Matt Richtel: I’m not worried about losing my mind. I am fascinated by an idea that you, Amy, in your review of The Cloud brought up, that being the idea of the “unreliable narrator.” I think many of us, if not all of us, are unreliable narrators – at least at times in our lives. It’s simply stuff sometimes, such as: one day a work situation/romantic relationship/conflict or whatever seems to look one way to us. The next day, it looks very different. Has reality changed? Have the circumstances? That’s one idea that fascinates me. More fundamentally, I just love as a reader (or movie goer) when a story teller gives me a major surprise. Think: Fight Club or Sixth Sense. Those movies were good simply in their primary mission. And then, at the end, twisted the reality such that everything that came before in the story was that much more satisfying. By contrast, I sometimes get bored by stories in which there is a problem to be solved – i.e. good guy must get bad guy – and the story revolves largely around the chase. By using an “unreliable narrator,” I have the opportunity to do the traditional chase thing, hopefully satisfying in its own right, and then layer on top of it something that makes it not clear in the end if the chase was the plot or the subplot. Yeah, I know: Hard to pull off; I should stick to my day job.
ScienceThrillers: In The Cloud, your narrator Nat Idle says the following about the use of language in an ad for a TV show:
“It’s like the reality-TV producers have done for words what McDonald’s did for burgers and fries—made them irresistible at the expense of substance. Made them appealing and provocative on the most primitive level. And the competition for attention on the Internet has sharpened further the skills of these 21st century chefs of pre-packaged sound bites. It’s fast-food for language.”
What does Matt Richtel say?
Matt Richtel: I say: twitter’s gonna create one hell of a 21st century Shakespeare. Someone who can do amazing things with language, concision, poetry as prose, emotion in 140 characters. But, in the meantime, it’s also going to dumb down language, meaning, oversimplify. I believe that audiences and readers (myself included) are drawn on a basic primal level to two things: quick, exciting, new bursts of activity (tweet/sound bite) but also deep emotional experiences that let us pause, feel, cleanse. Maybe somebody will be able to master language such that those two needs can be fulfilled simultaneously. It hasn’t happened yet.
ScienceThrillers: In The Cloud, you choose to write in the first-person voice of a narrator who is suffering from a concussion and some kind of relationship trauma. Did you sit down and try to think of an extremely challenging POV to write, or did this just seem like a good idea at the time?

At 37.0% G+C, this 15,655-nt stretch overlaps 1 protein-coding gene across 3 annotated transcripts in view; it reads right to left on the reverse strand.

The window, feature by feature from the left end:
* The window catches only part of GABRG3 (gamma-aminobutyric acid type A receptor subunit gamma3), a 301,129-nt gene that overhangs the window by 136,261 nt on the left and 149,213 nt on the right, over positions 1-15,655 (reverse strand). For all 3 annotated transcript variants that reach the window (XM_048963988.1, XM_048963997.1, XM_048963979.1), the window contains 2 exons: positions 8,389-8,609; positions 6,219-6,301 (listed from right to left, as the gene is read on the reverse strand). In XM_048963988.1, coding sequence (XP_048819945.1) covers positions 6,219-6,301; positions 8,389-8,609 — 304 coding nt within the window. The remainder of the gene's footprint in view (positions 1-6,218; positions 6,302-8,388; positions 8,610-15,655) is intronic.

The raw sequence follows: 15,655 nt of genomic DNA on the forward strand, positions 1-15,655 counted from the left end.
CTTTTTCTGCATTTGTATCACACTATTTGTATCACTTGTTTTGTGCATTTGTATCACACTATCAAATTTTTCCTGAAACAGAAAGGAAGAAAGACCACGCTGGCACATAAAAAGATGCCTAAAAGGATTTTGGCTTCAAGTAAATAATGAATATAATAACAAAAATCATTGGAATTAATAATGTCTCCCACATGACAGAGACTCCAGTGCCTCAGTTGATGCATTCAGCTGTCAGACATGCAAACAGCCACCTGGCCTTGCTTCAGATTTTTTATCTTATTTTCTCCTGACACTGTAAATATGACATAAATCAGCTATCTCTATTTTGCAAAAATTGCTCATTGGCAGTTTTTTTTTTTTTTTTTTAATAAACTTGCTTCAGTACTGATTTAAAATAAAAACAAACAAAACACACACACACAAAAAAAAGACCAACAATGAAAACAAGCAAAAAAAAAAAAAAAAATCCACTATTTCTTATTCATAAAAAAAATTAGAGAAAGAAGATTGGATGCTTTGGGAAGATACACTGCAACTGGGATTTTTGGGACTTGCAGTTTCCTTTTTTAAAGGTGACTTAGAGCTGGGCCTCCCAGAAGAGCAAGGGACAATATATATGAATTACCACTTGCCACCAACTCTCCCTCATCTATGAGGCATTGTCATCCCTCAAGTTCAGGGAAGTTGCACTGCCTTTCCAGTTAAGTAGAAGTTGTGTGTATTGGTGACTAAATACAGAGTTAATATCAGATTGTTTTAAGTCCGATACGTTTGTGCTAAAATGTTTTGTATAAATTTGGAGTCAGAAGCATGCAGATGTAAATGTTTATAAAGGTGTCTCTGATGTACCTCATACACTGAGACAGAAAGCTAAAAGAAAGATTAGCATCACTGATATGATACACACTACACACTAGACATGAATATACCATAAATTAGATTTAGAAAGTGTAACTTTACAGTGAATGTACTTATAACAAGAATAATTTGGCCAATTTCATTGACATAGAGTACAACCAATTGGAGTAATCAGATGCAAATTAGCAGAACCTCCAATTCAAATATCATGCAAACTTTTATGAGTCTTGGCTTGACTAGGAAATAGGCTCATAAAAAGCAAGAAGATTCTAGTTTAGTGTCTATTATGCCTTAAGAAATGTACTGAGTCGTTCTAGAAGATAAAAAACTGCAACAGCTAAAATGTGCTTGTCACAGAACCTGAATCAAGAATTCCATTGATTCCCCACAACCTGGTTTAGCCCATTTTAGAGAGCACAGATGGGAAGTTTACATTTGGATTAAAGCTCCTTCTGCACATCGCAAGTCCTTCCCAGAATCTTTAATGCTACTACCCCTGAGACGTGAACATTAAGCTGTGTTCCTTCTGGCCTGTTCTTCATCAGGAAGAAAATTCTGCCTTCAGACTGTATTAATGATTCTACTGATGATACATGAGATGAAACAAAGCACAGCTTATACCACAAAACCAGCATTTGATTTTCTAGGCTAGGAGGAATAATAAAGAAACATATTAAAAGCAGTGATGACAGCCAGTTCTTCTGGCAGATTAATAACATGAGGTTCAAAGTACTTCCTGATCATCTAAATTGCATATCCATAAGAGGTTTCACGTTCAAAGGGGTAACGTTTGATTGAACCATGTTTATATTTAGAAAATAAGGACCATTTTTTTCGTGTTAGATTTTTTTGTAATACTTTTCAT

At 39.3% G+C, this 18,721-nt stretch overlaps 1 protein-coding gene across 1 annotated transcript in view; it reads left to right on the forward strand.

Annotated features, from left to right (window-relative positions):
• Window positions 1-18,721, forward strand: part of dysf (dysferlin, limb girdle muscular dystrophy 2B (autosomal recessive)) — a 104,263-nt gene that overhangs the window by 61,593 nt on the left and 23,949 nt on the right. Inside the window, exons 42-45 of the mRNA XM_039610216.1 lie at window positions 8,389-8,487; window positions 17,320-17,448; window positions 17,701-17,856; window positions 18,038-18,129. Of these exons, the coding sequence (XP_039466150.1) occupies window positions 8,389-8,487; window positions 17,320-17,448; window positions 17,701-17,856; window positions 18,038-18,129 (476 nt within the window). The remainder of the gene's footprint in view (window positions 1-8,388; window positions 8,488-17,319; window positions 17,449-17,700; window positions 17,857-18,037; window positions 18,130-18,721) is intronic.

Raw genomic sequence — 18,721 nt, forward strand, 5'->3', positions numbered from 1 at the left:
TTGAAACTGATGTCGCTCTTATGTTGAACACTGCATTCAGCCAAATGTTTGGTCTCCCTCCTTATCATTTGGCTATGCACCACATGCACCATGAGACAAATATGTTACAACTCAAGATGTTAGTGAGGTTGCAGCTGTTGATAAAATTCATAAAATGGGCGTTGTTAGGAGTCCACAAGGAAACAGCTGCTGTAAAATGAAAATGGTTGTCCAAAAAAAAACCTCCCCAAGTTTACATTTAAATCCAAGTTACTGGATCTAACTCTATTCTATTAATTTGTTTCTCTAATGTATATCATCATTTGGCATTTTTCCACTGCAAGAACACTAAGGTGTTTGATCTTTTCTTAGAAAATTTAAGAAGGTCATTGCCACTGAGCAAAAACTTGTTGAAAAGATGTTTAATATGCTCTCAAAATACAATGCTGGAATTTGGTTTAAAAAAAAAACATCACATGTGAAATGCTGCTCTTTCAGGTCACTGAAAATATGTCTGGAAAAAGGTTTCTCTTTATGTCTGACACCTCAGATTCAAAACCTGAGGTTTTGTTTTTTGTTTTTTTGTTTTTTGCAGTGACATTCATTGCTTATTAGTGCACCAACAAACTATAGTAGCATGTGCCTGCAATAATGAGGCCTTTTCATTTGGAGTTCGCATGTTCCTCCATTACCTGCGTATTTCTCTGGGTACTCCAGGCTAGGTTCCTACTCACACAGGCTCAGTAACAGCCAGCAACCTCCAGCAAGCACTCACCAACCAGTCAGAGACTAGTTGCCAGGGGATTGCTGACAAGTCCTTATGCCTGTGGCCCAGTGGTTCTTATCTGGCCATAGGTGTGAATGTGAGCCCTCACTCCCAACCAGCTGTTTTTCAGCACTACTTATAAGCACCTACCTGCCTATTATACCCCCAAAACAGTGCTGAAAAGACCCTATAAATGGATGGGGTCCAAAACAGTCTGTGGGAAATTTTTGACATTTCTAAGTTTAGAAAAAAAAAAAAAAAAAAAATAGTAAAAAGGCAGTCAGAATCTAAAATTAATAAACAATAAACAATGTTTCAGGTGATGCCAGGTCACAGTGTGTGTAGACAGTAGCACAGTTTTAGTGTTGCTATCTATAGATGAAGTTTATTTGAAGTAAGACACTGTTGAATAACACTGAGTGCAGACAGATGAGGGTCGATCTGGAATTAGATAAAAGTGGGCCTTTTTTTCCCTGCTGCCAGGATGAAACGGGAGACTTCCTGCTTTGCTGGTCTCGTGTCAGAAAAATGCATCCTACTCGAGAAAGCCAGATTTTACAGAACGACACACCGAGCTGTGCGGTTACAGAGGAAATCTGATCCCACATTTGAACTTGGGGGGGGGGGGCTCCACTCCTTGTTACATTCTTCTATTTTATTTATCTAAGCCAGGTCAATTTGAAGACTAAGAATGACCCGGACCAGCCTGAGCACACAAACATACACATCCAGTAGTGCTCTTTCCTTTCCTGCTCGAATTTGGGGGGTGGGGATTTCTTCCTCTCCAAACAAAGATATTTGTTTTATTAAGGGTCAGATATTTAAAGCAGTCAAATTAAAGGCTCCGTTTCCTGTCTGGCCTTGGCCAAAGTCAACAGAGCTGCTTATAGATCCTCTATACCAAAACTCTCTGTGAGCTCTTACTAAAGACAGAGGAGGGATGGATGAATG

Matt Richtel: In some ways, it just seemed like a good idea at the time. But as I think about why it seemed like a good idea, I’m struck that it’s a provocative question. I guess that, in general, I like first-person for a handful of reasons: it makes me feel very present but, I think more to the point, it lets me get deep into one character’s thinking while depriving the reader of the omniscience of everything else in the world. In that way, it feels to me like the way we actually live our lives. We know what we’re thinking but not everyone else. Plus, it lets me pull narrative twists, and surprises, because we don’t know what the “bad guy,” or the “femme fatale,” or whoever is thinking. That is a real challenge for a reason that might not seem obvious: you can’t switch away from your main character to another character’s perspective, give the reader a break, change the rhythm.
But I still haven’t answered your more specific question about the first-person perspective on this particularly emotional journey. On that count, I’d say, perhaps counter-intuitively, that the emotional nature of Nat’s journey was a big help to me, not a challenge. To the extent that I can infuse my story with emotion, I create a ton of momentum for myself when I write. I know he’s searching, hurting, joyful, whatever. But whatever the emotion, it is a well spring for my muse. To that end, I start my stories with an emotional core/journey, and the rest follows.
ScienceThrillers: Tell us about how you choose character names. Some seem intentionally evocative: Idle, Leviathan, Faith.
Matt Richtel: I hope they’re evocative. And your question is, again, provocative, in the sense I’ve not really thought about what seems dead on. I guess the names I pick, now thinking about it, are a bit like how companies try to choose brand names that sound like something, memorable in some way, without being that thing. That’s not all that deliberate. Meaning: I play around with names, not giving it THAT much thought, and then something sticks. And, now, thinking more about it, that something that sticks seems to sometimes be a name pregnant with some other connotation. In some cases, the connotation has more relevance than I initially expect/intend. Like “Faith,” whose name wound up having a bigger role and relevance than I initially intended. In the case of Nat “Idle,” I feel just plain lucky that I stumbled onto that name. It gives me a lot of options and, I suppose (again through dumb luck) allows the reader a little Rorschach test.